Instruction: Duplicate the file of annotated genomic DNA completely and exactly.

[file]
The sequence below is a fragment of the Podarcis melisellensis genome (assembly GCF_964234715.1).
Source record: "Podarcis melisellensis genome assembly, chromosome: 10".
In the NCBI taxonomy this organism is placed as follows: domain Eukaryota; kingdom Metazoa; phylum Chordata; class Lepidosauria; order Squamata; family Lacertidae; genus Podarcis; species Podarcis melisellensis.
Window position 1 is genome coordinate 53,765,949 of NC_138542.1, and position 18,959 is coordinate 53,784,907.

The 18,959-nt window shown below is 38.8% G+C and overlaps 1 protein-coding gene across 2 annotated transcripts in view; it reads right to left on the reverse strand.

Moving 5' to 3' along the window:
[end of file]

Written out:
The sequence below is a fragment of the Podarcis melisellensis genome (assembly GCF_964234715.1).
Source record: "Podarcis melisellensis genome assembly, chromosome: 10".
In the NCBI taxonomy this organism is placed as follows: domain Eukaryota; kingdom Metazoa; phylum Chordata; class Lepidosauria; order Squamata; family Lacertidae; genus Podarcis; species Podarcis melisellensis.
Window position 1 is genome coordinate 53,765,949 of NC_138542.1, and position 18,959 is coordinate 53,784,907.

The 18,959-nt window shown below is 38.8% G+C and overlaps 1 protein-coding gene across 2 annotated transcripts in view; it reads right to left on the reverse strand.

Moving 5' to 3' along the window: